Nintendo announced that the SNES Classic will come with the previously-unreleased Star Fox 2. Were you surprised? Imagine how the game’s original programmer Dylan Cuthbert feels. He told Kotaku via email that he found out with everyone else when the news broke.
“It made my day,” Cuthbert said. He certainly seems pleased Star Fox 2 is finally getting an official release, adding, “It’s bloody awesome!”
During the 1990s, Q-Games founder Dylan Cuthbert cut his teeth at Nintendo, programming the first Star Fox, which did come out, and the sequel, which did not. A playable version of Star Fox 2 was shown in 1995 at the Winter CES, but the finished game vanished into the ether.
According to Cuthbert, Star Fox 2 was canned because the PlayStation and the Sega Saturn had upped the bar for 3D graphics. “Our older retro form of 3D just didn’t cut it anymore and Nintendo didn’t want to raise comparisons,” said Cuthbert. “I agree that strategically (if not emotionally) it was the correct decision. But now our older retro form of 3D is the new cool kid on the block, it’s perfect timing!”
Cuthbert isn’t being brought back in to tweak any of his original programming, but he imagines that Nintendo is honing it one way or another. But if he were able to improve Star Fox 2's programming, Cuthbert has some ideas about what he could better. “It was a pretty cool engine and had a lot of features,” he said. “I’d expand the scripting engine we had to allow more complex expressions. I did this for the next engine I wrote for Blasto on the PlayStation and expanded the scripting engine heavily in that direction with some great results.”
After working with Nintendo and Sony, Cuthbert founded Q-Games, a Kyoto-based studio famous for its polished and enjoyable PixelJunk games. Decades later, the experience of making Star Fox has stuck with him. “Working with Nintendo heavily influenced the level of detail at which we iterate on ideas,” he said. “We don’t have the luxury of ‘Mario Club’ as it used to be called, the QA and feedback department at Nintendo, so we try to emulate that as best we can. Working at Nintendo gave me that goal in the first place, [because] I saw the process up-close.”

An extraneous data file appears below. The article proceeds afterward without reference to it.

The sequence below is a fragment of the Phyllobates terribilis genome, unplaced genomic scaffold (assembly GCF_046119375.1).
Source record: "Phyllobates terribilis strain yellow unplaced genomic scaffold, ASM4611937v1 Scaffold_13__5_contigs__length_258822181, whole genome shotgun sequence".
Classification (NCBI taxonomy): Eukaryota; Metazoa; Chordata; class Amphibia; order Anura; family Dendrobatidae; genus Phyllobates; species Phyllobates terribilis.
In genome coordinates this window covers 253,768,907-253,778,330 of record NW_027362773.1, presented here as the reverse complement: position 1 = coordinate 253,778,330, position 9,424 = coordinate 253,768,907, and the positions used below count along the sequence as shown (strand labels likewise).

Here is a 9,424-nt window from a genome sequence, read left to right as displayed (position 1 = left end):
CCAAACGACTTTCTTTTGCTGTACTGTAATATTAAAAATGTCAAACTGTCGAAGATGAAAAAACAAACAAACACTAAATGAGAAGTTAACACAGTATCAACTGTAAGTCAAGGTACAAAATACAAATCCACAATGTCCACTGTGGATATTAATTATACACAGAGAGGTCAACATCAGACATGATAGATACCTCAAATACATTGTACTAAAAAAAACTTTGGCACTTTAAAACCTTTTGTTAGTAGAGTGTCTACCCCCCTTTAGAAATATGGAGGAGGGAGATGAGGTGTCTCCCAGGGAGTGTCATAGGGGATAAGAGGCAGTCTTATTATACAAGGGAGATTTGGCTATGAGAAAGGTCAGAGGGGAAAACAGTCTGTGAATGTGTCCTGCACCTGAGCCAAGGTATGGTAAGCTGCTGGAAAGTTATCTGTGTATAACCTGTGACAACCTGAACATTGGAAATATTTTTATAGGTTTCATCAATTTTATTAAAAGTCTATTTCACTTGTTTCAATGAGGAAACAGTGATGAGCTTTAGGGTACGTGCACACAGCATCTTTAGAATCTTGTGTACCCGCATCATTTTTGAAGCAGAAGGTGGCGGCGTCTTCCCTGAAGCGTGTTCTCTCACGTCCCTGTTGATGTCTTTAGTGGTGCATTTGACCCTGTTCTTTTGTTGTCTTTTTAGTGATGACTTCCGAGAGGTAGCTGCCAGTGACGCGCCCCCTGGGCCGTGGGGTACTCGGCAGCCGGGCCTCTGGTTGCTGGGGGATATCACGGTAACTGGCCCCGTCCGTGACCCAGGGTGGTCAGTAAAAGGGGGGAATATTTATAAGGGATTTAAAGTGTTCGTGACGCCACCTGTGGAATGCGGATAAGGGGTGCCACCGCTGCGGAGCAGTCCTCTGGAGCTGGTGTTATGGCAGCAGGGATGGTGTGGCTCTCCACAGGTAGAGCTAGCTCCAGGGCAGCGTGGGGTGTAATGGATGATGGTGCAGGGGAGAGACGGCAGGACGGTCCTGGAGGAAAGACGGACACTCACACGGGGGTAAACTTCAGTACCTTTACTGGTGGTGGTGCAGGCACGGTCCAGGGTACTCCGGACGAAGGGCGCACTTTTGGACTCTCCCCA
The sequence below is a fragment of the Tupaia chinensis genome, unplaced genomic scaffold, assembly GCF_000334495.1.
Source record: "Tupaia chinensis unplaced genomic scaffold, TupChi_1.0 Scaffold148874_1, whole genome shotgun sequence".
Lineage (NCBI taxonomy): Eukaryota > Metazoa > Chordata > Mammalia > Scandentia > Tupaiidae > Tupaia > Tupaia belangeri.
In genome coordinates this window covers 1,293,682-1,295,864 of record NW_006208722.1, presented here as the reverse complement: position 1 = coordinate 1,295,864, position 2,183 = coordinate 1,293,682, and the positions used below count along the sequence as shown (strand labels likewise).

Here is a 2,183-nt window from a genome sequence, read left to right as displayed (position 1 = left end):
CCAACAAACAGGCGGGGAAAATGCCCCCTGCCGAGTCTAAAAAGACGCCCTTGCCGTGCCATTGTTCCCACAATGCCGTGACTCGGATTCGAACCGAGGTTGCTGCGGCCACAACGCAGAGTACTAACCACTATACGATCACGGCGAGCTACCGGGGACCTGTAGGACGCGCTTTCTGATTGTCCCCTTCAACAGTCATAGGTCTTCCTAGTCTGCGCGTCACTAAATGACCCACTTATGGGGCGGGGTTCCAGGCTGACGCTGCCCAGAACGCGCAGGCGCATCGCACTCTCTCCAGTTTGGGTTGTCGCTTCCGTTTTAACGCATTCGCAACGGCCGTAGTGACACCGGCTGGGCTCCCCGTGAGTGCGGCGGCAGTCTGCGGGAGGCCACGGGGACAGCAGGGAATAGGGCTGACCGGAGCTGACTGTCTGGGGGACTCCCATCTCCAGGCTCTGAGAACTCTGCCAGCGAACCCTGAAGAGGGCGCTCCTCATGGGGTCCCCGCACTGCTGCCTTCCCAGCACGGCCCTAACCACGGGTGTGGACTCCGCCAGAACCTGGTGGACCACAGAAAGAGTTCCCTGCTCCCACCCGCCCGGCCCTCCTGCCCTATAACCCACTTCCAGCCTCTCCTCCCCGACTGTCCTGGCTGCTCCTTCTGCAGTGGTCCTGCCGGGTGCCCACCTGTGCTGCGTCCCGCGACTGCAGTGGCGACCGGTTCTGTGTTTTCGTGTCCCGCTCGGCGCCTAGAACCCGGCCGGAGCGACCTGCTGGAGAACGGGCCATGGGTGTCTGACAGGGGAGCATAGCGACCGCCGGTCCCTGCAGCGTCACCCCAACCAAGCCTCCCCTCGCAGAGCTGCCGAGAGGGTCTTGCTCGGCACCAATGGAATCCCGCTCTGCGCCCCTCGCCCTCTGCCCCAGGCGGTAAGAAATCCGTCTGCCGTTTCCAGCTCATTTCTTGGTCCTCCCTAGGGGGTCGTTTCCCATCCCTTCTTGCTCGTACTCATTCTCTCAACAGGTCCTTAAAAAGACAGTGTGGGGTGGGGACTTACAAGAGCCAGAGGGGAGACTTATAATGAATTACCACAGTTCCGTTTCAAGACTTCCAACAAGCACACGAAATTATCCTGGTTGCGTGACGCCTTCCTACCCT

But is it weird to see a game you programmed in the mid-1990s coming out this year? “Totally weirded out and totally psyched,” said Cuthbert. “I mean, I had completely given up on the chance that it might come out. I spent two years of hard work making it and loved every minute. Finally people get to see all the little cool tweaks and things, all the touches and special ideas we threw in there. This game had so much experimentation at the start and that really shows in some of the encounters you’ll come across.”
The frame rate might not be a smooth 60 fps, Cuthbert said, but he explained that Star Fox 2 changes with each play. “I hope people don’t think they cleared the game with just one playthrough! In that sense, it is a very unique game.”